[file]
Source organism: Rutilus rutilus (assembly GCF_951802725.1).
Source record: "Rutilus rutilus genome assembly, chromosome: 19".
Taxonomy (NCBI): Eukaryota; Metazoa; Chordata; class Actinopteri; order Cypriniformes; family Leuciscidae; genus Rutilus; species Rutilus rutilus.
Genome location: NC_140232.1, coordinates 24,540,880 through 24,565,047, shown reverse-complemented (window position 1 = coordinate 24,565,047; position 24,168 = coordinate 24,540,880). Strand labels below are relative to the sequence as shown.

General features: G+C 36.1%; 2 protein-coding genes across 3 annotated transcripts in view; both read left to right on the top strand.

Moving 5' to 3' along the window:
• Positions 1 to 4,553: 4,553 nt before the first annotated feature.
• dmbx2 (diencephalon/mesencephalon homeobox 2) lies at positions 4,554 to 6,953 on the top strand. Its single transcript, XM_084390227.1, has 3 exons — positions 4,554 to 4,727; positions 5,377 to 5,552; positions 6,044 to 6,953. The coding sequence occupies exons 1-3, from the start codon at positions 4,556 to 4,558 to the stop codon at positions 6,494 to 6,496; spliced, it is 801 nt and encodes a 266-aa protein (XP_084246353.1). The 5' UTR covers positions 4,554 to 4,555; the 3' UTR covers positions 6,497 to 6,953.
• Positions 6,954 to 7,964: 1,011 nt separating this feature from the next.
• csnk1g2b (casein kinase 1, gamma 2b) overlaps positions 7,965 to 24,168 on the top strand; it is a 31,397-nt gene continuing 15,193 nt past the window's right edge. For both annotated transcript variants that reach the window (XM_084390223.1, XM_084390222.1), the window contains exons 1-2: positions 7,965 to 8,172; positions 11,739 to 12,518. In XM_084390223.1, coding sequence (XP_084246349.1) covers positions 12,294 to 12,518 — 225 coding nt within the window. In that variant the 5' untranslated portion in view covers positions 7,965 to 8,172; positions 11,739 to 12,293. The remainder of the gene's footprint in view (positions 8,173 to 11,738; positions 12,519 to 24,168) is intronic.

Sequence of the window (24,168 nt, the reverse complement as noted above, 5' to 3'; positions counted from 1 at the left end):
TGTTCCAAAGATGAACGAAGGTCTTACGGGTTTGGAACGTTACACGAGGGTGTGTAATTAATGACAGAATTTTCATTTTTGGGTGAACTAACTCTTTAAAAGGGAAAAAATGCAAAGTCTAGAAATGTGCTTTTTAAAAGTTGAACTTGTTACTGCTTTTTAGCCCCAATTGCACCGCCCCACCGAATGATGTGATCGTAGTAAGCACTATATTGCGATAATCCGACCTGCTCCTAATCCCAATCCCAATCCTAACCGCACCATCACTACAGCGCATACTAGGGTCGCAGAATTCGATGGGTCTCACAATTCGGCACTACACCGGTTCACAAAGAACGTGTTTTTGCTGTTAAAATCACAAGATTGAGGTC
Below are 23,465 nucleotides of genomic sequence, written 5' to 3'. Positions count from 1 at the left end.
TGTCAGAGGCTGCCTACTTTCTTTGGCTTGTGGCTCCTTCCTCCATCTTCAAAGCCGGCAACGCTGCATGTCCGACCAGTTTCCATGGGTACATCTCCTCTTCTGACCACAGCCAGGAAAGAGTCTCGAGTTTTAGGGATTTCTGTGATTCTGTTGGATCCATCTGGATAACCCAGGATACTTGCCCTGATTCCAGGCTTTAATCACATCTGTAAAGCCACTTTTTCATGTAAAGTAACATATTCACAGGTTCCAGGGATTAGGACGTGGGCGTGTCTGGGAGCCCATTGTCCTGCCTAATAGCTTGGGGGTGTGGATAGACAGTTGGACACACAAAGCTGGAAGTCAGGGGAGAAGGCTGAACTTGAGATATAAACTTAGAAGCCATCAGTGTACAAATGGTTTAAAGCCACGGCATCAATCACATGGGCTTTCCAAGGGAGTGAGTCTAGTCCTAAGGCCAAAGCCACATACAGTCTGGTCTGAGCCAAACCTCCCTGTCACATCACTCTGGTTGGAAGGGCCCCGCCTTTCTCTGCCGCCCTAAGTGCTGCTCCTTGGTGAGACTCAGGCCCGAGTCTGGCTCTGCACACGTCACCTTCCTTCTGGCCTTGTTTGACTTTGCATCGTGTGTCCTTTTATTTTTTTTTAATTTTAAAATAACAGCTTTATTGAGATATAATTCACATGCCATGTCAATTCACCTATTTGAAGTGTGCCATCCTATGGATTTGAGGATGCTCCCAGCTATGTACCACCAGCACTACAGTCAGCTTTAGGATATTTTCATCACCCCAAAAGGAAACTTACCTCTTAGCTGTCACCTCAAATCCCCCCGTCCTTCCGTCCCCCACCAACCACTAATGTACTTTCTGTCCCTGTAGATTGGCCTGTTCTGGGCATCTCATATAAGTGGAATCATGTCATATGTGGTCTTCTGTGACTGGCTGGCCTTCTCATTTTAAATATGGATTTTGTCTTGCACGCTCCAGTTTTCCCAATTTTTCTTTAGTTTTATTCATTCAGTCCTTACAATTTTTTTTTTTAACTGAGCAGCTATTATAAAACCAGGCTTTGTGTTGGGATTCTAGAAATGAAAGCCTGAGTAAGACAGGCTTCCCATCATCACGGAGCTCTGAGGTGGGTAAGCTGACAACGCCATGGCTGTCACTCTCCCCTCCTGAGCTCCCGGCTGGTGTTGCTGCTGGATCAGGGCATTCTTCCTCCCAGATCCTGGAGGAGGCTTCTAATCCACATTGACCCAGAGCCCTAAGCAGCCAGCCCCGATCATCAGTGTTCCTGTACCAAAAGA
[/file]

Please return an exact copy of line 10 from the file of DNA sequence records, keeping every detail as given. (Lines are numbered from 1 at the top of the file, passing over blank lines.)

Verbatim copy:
• csnk1g2b (casein kinase 1, gamma 2b) overlaps positions 7,965 to 24,168 on the top strand; it is a 31,397-nt gene continuing 15,193 nt past the window's right edge. For both annotated transcript variants that reach the window (XM_084390223.1, XM_084390222.1), the window contains exons 1-2: positions 7,965 to 8,172; positions 11,739 to 12,518. In XM_084390223.1, coding sequence (XP_084246349.1) covers positions 12,294 to 12,518 — 225 coding nt within the window. In that variant the 5' untranslated portion in view covers positions 7,965 to 8,172; positions 11,739 to 12,293. The remainder of the gene's footprint in view (positions 8,173 to 11,738; positions 12,519 to 24,168) is intronic.